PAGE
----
Summary: Exposition of Ps 29 about how David views God's power as a storm
Text: Psalm 29:1-11, Title: The Thunder Rolls, Date/Place: NRBC, 12/5/10, AM
A. Opening illustration: video ill, what words would you use to describe that? Story about the commentator’s son who did a back flip while watching the storm after a close bolt and a loud peel of thunder.
B. Background to passage: in Ps 27, David asks for an answer. In 28, he pleads that God not be silent. And here in 29, God relinquishes silence, answers, but not in a still small voice, but in tree-splitting power. “These verses march to the tune of thunderbolts.” -Boice
C. Main thought: God’s presence and voice explode our highest thoughts of His power and command awe!
A. Acknowledge His Worth (v. 1-2)
1. David calls on the heavenly beings (angels and possibly fallen angels, other gods) to acknowledge that there is a greater power and presence than themselves. One upon whom they and the rest of creation owe its existence. The word used here is “ascribe” and it means to give, but more to proclaim the glories, excellencies, and perfections of God. This is not the giving as though God lacked anything, for He doesn’t; but a giving that declares what He already is. And David knows that when we see Him, “the beauty of holiness” we will worship (Hebrew word means to bow down in prostration and submission), because His stunning, overwhelming splendor will compel it.
2. Rev 5:9, 12, Matt 13:44-46
3. Illustration: the man who described his car to the therapist, and was asked if he felt guilty, I asked an elderly woman once, “If I go to church and the preacher says nothing worth hearing, is it any use for me to go?” “Of course not,” she replied curtly. But a young man overhearing our conversation intruded, “I don’t see why a man, when he goes to church to worship God, would let a preacher butt in on his worship!” the story behind The Heart of Worship,
4. Just as much or more so, you and I are called to worship God by ascribing to Him all His beauties. You are worshippers. You were made for this. You were made to sense God, to find your joy in Him, to raise your hands in glorious voluntary love and devotional overflow making much of His great name! This is one of the reasons that hymns are so important—choruses tend to reflect our inner desires and feelings of longing for God, prayers to be answered, need for His presence, but the old hymns do a spectacular job of what David is calling us to do. Important: love the hymns, not simply for sentimentality’s sake, but for their declaration and worship of God. Worship is not about getting (ex: I didn’t get anything out of the service today), but it is about giving. We give him our praise, declaring His glory. We get knowledge, encouragement, etc from the teaching, reading, studying, but the result/goal is always worship. The goal of every sermon, every offering, every video, and every song is worship in your hearts pouring forth from your lips declaring among the people His very being.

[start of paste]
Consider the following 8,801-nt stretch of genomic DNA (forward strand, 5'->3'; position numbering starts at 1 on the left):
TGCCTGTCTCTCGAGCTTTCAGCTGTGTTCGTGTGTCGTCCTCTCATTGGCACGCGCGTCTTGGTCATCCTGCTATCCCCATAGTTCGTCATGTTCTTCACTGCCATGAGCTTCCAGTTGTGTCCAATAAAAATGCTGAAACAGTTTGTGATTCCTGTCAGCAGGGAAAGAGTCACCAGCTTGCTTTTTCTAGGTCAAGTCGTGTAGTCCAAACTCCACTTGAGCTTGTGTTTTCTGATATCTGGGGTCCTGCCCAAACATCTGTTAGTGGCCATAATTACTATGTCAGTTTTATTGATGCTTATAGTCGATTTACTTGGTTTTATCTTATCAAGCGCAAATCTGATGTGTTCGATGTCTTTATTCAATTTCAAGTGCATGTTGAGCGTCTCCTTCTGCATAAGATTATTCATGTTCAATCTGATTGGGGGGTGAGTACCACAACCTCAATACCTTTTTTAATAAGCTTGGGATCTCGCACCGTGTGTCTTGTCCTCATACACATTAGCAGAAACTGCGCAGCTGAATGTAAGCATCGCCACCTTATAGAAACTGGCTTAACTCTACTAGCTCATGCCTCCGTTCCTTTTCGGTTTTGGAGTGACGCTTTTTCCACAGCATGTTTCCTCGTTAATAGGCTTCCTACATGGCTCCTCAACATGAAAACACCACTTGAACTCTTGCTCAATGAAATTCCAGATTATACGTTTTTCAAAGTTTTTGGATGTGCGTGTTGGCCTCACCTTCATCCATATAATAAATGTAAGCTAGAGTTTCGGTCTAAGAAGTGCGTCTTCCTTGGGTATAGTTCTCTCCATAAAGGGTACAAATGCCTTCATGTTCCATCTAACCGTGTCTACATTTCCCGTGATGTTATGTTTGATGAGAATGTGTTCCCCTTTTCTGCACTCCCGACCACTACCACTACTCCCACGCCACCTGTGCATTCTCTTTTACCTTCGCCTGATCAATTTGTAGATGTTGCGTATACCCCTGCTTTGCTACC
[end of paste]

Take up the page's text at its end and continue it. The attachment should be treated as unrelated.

B. Acknowledge His Power (v. 3-9)
1. The bulk of this psalm describes the voice of the LORD in terms like a severe storm. The main point is found at the end of verse 9: everyone says, “Glory!” Maybe David was in a cave at night in the wilderness watching a downpour during the rainy season by lamplight. Or maybe he was in the palace listening to the crashing of thunder and the lights as it lights up the sky. (Even Eddie Rabbit love “rainy nights”). But he pictured the voice of God as the deafening peals of thunder, snapping the strongest of trees like toothpicks. He sees the creation that the voice of God spoke into existence trembling and being shaken by that same voice. By the language, it is obvious that David was in awe with the beauty, the power, the destructiveness, the replenishing nature, the sense of something much bigger, and way out of your control; yet that something is strangely attractive even though it could kill you.
2. Ex 19:16, Ps 18:13-15, 77:16-18,
3. Illustration: “The voice of God is the most powerful force in nature, indeed the only force in nature, for all energy is here only because the power-filled Word is being spoken,” –Tozer, “Electricity (lightning) of itself can do nothing; it must be called and sent upon its errand; and until the almighty Lord commissions it, its bolt of fire is inert and powerless. As well might a rock of granite or a bar of iron fly in the midst of heaven, as the lightning go without being sent by the great First Cause.” –Spurgeon, Pride and stupidity cause some to stay despite hurricane evacuations and chase tornadoes, but some do it because of the strange attractiveness of the forces of nature, which are under His control. "Too often today God has become our 'buddy' and 'pal'...it is easy to emasculate our understanding of God until He is like our human buddies...(Isa 6:3) Isaiah did not grin and slap God on the back. He did not even give Him a friendly hug or handshake...but was prostrate, fearful to even look at God."